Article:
UPDATE: Jan. 11, 2020: The U.S. Equal Employment Opportunity Commission sent the final rule updating its conciliation process to The Federal Register for publication, the agency announced Monday. The rule will take effect 30 days from the date of publication.
- Members of the U.S. Equal Employment Opportunity Commission (EEOC) voted along party lines Thursday to approve a final rule that would make changes to the agency's conciliation process for charges involving the Americans with Disabilities Act, the Genetic Information Nondiscrimination Act and Title VII of the Civil Rights Act.
- The proposal would change the agency's conciliation process to disclose additional information to employers facing EEOC charges. During a public meeting Thursday, Commissioners Charlotte Burrows and Jocelyn Samuels objected to the conciliation final rule's approval and asked that it be postponed, but the rule passed over these objections.
- In a related move, EEOC announced in a statement Wednesday the extension of a mediation program pilot that, in part, expanded the category of charges eligible for mediation. The pilot program will now continue through Sept. 30, 2021, EEOC said.
The final rule updating EEOC's conciliation process comes less than three months after the agency issued a Notice of Proposed Rulemaking on the subject.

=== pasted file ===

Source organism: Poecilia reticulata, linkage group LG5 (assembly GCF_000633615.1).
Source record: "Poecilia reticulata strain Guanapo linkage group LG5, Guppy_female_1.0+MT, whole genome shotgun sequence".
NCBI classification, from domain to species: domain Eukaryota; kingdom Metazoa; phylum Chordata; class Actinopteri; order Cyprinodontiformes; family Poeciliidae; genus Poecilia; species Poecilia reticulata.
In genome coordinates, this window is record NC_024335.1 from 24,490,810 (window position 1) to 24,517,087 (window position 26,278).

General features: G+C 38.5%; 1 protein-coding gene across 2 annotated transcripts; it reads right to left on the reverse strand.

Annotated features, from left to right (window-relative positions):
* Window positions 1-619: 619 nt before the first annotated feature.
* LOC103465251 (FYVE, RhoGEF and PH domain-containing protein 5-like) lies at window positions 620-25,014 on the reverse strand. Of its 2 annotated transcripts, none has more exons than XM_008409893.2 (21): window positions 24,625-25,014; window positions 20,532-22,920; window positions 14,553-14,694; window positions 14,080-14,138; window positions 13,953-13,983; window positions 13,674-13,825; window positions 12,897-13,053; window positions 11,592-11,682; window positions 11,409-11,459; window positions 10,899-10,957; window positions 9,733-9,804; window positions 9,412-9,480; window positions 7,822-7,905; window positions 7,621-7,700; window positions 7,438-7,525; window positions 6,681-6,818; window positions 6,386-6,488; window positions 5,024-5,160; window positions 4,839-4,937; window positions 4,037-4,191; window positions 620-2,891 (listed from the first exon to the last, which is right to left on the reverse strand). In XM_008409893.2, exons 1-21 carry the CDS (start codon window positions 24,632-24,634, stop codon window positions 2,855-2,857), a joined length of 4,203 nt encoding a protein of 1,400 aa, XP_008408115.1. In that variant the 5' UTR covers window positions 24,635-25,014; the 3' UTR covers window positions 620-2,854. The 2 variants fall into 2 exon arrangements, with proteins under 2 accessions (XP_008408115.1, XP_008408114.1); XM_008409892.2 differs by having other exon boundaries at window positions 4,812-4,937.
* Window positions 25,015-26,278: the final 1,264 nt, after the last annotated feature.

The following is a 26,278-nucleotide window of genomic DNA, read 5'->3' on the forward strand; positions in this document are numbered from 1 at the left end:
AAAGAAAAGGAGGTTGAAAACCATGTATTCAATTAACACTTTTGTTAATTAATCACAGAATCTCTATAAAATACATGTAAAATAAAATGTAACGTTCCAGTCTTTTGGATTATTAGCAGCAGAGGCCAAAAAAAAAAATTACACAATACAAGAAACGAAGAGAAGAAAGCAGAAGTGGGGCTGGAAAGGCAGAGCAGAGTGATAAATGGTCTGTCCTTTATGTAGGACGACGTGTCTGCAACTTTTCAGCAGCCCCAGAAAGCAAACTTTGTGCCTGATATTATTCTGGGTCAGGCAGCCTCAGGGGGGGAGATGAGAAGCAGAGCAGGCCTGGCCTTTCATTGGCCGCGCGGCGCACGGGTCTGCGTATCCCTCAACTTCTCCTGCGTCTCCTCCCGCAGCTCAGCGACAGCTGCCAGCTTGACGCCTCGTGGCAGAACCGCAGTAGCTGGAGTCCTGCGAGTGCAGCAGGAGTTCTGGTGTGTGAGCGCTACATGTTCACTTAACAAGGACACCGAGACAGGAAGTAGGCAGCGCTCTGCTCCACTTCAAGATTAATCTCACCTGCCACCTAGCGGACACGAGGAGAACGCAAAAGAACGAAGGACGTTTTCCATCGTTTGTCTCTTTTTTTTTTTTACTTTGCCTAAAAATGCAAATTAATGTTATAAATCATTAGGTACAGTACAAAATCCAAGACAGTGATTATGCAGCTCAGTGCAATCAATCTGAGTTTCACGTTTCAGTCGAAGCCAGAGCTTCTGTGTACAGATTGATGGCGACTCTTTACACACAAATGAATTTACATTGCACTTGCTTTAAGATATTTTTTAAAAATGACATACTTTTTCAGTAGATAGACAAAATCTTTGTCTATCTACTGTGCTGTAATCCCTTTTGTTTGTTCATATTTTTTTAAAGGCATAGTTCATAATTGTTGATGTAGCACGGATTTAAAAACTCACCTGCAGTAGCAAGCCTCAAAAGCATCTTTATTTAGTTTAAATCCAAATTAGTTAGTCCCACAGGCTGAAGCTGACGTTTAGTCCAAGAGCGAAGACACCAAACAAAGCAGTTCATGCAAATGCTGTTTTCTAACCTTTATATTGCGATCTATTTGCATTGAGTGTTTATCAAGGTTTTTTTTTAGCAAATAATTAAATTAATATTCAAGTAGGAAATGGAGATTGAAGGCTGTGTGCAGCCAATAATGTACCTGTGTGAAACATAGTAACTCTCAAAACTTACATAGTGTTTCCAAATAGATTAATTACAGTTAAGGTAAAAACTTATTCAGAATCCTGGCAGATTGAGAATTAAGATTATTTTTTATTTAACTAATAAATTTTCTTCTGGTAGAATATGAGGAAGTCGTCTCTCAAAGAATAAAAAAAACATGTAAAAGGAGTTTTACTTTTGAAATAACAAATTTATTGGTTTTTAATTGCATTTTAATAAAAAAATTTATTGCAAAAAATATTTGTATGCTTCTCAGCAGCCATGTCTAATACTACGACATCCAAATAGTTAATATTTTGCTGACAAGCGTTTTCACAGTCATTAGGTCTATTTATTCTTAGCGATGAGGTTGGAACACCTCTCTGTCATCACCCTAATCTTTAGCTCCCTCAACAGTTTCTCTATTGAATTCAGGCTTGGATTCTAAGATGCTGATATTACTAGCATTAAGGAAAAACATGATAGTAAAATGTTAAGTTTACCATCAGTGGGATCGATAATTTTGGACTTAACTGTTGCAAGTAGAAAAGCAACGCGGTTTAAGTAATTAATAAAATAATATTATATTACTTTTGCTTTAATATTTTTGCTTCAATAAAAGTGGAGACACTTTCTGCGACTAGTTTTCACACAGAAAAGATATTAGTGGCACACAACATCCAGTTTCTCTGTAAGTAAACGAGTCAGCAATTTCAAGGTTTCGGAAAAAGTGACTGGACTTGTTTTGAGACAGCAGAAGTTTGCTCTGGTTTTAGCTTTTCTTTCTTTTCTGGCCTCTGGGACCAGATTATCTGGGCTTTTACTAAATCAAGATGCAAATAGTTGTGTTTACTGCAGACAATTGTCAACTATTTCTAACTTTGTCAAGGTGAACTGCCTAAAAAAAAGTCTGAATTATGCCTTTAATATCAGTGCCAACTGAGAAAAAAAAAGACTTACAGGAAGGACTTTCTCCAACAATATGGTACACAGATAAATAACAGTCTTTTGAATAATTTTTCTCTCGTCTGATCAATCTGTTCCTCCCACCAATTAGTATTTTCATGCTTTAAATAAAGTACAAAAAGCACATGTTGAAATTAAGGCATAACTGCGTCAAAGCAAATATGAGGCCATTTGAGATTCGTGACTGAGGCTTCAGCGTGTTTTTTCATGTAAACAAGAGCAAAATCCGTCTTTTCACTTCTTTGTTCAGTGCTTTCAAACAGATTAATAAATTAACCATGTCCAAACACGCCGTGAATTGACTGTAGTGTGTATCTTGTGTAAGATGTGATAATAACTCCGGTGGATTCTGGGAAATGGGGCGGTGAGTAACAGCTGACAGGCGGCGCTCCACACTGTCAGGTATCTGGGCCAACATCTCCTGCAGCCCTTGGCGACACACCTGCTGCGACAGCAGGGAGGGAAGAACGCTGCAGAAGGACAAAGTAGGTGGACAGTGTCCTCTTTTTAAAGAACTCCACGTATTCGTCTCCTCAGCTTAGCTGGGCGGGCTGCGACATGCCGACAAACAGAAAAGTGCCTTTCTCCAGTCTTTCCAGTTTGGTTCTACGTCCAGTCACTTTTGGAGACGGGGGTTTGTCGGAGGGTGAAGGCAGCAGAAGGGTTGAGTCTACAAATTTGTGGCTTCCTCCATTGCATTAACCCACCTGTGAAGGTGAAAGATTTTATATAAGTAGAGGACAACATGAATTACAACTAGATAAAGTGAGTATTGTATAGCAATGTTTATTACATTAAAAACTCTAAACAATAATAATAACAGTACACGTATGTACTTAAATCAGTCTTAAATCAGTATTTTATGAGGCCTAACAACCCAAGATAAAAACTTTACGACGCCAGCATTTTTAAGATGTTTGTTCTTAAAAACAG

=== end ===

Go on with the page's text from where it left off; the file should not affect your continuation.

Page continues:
The rule is "similar" to the initial proposal, EEOC legal counsel Andrew Maunz said during Thursday's meeting, as it requires EEOC to provide four additional pieces of information to respondents. The first is a summary of the facts and non-privileged information that EEOC relied on in its reasonable cause finding as well as the criteria that will be used to identify victims from a pool of potential class members. EEOC would also be required to provide a summary of legal basis for its reasonable cause finding; the basis for any relief sought; and the identification of a systemic, class, or pattern or practice designation.
Notably, the final rule clarifies that everything provided to the charge respondent under the rule would also be disclosed to the charging party, Maunz said.
Both Burrows and Samuels criticized the timing of the rule relative to the period of public comment. "I think this process has been compromised by the breaking pace in which this rulemaking has proceeded," Samuels said, adding that the rule "would be an arbitrary and capricious exercise of the commission's authority that puts a thumb on the scale in favor of the very employers the commission had sound, reasonable cause to believe violated our civil rights laws."
EEOC's majority defended the rule. Commissioner Keith Sonderling said the regs would "further support" EEOC's reasonable cause findings and benefit respondents as well as charging parties who might otherwise choose not to sue.
The commission also voted to approve Thursday an opinion letter concerning individual coverage health reimbursement arrangements under the Age Discrimination in Employment Act.
Aside from its announced updates to the conciliation and mediation, the EEOC is issuing an update to its wellness program regulations under the ADA and GINA. A proposed rule on the subject, announced Jan. 7, would allow employers to offer no more than a "de minimis" incentive to encourage participation in certain types of wellness programs.